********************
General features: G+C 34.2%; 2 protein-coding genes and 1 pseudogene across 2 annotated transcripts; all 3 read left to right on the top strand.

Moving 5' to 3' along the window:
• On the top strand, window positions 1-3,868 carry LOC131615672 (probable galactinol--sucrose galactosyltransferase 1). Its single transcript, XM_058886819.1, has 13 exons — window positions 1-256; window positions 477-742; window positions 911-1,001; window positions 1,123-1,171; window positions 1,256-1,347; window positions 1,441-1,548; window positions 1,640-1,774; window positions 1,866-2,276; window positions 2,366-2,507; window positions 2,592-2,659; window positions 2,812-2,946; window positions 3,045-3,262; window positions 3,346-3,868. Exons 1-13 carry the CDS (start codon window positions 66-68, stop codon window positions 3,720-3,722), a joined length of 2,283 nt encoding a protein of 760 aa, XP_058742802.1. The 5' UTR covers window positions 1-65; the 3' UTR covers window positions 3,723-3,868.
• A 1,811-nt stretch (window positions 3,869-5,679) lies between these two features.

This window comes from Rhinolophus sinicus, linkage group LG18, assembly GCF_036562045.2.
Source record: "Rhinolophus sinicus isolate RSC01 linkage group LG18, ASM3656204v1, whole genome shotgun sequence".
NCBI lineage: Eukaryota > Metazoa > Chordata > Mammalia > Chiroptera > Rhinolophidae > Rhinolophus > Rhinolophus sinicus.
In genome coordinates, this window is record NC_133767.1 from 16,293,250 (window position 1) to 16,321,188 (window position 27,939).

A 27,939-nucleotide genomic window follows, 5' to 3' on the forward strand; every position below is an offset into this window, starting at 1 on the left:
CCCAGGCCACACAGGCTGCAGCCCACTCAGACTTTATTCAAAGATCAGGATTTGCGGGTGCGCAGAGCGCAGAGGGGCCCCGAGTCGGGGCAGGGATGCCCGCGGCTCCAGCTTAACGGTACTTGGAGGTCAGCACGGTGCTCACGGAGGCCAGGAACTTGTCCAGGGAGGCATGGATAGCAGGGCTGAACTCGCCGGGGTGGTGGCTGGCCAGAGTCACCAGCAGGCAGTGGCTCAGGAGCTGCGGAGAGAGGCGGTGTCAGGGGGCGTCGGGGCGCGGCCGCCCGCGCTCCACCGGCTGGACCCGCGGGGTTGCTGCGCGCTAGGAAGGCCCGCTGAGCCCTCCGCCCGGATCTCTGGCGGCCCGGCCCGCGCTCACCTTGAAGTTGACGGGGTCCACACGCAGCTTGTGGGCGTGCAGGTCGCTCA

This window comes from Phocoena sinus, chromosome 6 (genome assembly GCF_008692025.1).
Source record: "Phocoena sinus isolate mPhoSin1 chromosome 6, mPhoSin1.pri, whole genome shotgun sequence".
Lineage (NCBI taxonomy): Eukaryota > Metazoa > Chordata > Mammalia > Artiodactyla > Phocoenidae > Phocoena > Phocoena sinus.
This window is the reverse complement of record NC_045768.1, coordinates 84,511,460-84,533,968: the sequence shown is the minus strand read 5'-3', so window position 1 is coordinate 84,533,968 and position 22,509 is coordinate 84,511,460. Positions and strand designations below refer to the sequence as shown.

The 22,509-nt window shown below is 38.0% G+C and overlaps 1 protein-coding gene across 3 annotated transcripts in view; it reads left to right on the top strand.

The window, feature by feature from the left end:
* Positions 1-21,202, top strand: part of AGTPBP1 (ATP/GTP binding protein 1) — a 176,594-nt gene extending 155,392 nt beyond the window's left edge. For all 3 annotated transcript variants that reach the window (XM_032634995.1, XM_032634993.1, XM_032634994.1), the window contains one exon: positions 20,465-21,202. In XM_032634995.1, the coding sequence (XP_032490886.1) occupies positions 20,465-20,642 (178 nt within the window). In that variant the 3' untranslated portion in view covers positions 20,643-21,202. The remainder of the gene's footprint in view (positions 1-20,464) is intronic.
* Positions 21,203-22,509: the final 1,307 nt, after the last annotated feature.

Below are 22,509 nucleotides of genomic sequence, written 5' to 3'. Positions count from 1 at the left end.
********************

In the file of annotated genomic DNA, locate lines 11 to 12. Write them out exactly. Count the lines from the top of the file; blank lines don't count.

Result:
This window comes from Phocoena sinus, chromosome 6 (genome assembly GCF_008692025.1).
Source record: "Phocoena sinus isolate mPhoSin1 chromosome 6, mPhoSin1.pri, whole genome shotgun sequence".